ROCKAWAY TOWNSHIP – “How much was that doggie in the window?”
This was a question a pair of thieves did not ask, before taking an English Bulldog puppy from the Pet Pourri in the Rockaway Mall, the Tuesday before Thanksgiving, Nov. 26.
The currently unidentified thieves lifted the dog, a male and only eight weeks old, from one of the store’s windows, while a store employee was occupied helping a customer who asked to see two other dogs from the window area.
“They waited for the right moment, looked in the window, then took off,” said Colleen Best, one of Pet Pourri’s owners.
Gerald Barry, the other owner, said he was suspicious of a tall young man in the store, wearing a red sweatshirt. The store does not have surveillance, and Barry said that they notified the Rockaway Township Police immediately, after he noticed the door to the window area was unlatched.
“One of the people who works at the kiosks [within the mall] saw two tall kids walking out,” Barry added.
One of those individuals, was the person in the red sweatshirt.
The puppies at Pet Pourri, Barry said, have regular vet checks, and the store’s veterinarian had concerns that this particular dog might have been coming down with a respiratory issue, and decided to start him on medications. The vet check occurred shortly before the dog was stolen, and he was also not going to be for sale once it was learned of his health issue and until it was resolved. Instead, the store owners planned to move the dog from the window to another area, while under treatment.
“Our concern is to get the puppy back safely,” said Barry.
He said he does not trust whoever took anyway, and asked, “Who would do that?”
Barry said that the perpetrators could simply call the store as well, or bring the dog back.
Barry said his store often takes heat from those concerned his puppies may come from puppy mills (which he said they do not and they also learn about the parents of each puppy in the store), and that some have commented negatively about the puppy’s disappearance. Barry said that he is a dog owner himself, and owns four, including dogs from rescues. He also said when pets are purchased from his store, the store provides full disclosure on care, especially if a puppy is to come down with a respiratory issue.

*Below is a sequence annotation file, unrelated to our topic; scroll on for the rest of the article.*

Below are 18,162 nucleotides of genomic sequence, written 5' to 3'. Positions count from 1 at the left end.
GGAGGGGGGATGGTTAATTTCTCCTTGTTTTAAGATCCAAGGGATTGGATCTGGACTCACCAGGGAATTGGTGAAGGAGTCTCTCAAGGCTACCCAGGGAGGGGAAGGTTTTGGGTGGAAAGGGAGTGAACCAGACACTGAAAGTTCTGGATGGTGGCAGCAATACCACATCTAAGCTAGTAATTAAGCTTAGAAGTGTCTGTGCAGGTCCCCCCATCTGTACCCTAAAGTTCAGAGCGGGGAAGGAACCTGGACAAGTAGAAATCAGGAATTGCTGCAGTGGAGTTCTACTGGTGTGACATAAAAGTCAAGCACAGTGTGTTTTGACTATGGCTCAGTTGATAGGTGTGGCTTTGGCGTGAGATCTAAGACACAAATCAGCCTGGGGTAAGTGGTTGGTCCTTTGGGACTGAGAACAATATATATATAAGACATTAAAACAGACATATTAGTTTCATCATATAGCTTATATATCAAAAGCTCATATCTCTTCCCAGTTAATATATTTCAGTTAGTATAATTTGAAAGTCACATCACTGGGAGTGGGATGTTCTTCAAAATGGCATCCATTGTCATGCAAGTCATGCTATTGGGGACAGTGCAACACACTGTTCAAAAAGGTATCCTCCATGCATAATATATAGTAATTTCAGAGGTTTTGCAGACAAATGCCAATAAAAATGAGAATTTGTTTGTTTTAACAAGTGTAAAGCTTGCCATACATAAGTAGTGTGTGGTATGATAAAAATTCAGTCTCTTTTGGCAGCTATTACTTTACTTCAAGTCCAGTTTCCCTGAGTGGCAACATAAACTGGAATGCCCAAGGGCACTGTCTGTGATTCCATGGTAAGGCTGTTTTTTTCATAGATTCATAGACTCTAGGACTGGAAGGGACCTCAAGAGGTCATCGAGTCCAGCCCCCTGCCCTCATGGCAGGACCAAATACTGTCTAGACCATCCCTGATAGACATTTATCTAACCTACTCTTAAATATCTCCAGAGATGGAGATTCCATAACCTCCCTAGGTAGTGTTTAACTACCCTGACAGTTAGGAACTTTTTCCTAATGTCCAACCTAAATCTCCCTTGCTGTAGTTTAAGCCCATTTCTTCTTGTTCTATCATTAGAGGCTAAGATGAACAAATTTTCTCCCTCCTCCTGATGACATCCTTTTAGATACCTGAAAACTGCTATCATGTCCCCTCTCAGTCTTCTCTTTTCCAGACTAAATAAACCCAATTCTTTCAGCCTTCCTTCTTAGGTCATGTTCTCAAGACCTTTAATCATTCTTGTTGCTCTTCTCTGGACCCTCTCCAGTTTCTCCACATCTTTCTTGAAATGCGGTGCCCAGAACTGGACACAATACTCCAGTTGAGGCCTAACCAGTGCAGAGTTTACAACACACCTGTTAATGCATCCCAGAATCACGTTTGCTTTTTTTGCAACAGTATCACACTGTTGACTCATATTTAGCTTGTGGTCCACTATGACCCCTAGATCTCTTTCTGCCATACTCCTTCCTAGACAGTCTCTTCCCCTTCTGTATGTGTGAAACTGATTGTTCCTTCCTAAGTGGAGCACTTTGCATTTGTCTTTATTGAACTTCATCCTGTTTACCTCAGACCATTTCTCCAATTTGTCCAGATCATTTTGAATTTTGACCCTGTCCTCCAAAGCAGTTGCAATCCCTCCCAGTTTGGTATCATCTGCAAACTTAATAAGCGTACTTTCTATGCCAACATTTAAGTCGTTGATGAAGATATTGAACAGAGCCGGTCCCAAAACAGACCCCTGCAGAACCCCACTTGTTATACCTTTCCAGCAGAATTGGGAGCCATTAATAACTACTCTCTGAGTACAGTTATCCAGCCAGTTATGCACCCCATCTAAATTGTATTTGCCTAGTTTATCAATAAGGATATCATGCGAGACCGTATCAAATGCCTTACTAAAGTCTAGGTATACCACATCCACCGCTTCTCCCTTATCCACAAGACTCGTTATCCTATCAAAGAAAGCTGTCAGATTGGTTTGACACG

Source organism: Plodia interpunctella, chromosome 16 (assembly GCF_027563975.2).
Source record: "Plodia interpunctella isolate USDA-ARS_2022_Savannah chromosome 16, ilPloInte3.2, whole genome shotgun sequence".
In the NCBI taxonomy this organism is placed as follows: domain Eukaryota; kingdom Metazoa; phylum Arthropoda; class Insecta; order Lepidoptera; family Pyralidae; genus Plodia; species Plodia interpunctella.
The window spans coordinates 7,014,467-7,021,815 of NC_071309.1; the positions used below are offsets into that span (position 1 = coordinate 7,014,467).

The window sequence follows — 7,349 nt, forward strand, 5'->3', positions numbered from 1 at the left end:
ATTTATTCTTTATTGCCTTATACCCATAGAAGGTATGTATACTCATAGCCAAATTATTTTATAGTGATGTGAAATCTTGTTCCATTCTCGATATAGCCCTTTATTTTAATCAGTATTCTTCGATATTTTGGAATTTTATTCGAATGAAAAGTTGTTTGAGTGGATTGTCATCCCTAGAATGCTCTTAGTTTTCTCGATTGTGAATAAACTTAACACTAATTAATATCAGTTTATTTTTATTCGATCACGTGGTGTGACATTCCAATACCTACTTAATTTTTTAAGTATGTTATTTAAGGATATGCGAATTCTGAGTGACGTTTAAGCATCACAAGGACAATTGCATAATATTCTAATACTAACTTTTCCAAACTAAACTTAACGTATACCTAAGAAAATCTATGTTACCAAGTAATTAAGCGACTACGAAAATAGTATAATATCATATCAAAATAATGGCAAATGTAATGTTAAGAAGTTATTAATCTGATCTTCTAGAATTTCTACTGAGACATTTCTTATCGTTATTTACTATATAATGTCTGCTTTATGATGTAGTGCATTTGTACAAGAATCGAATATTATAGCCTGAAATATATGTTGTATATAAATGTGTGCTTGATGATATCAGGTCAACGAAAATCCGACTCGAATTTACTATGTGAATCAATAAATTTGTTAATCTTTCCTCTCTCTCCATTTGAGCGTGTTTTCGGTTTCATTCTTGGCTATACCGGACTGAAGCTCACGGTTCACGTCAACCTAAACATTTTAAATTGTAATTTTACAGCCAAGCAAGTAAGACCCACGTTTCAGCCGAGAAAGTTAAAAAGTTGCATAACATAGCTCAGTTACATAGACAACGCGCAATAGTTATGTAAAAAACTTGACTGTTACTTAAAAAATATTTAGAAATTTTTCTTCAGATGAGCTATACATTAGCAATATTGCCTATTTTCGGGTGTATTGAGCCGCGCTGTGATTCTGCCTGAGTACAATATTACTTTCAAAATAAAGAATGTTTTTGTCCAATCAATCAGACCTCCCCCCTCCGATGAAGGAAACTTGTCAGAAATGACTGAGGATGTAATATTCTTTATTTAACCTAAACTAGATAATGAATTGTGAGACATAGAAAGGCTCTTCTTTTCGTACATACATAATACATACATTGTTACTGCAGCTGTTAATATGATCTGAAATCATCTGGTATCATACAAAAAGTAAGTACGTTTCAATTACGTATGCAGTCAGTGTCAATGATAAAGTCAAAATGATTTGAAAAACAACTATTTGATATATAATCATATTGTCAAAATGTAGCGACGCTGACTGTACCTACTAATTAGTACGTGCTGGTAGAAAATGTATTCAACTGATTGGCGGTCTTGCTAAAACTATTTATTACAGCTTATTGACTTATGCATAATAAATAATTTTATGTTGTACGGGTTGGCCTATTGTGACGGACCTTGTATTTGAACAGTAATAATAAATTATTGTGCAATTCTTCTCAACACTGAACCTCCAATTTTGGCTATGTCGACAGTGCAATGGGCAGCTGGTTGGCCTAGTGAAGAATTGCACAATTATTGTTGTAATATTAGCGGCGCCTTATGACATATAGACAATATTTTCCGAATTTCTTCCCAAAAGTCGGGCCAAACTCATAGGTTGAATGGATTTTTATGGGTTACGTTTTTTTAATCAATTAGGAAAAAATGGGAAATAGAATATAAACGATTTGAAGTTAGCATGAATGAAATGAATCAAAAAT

“We love our puppies, and our number one concern is our puppies, our customers, and those who work for us,” Barry reiterated.
The Rockaway Township Police Department is investigating the incident. Captain Martin McParland from the department spoke with NJ Inside Scene, and advised that the store declared the baby Bulldog with a value of $3,000. The law in New Jersey, he said, views animals and pets as “property,” and the theft of this dog is considered shoplifting, and is indictable due to that dollar amount.
“It’s considered a third-degree crime,” McParland said.
McParland said, unfortunately, theft is especially common this time of year, as well in the more trying economic times in the U.S. Some pet thefts, McParland said, can occur when parents are financially struggling and still would like to obtain a pet for their child, and do so by taking the animal from a store, or even from someone’s yard or car. Other times, those who steal pets do so for the resale value (as that is, of course, not just limited to pets – NJ Inside Scene received a report from the Franklin Borough Police Department – click here – of a person arrested for reselling stolen jewelry this past Sunday).
Another scenario, sadly, that can occur with the theft of small animals, such as puppies, is there are those that steal dogs, may take them for bait for dog fighting.
McParland said, if the Bulldog puppy does, first, have a medical condition, and is not taken to the vet for care by the perpetrators, or is harmed in any other manner, Patrick’s Law, which was signed in effect by Gov. Chris Christie on Aug. 7, 2013, calls for stiffer penalties for animal abusers, may also kick in. That can call for large fines and potential jail time.
Anyone with any information on the puppy’s disappearance can contact the Rockaway Township Police Department at: (973) 625-4000.
McParland also said that the Morris County Sheriff’s Crimestoppers is another way the crime can be reported, anonymously. Click here for the Crimestoppers’ website, to submit a tip, including by a secure and anonymous text, or call: (973) 267-2255, or 1-800-SHERIFF (800) 743-7433. Morris County Sheriff’s Crimestoppers may also provide cash rewards for crimes reported to their agency.
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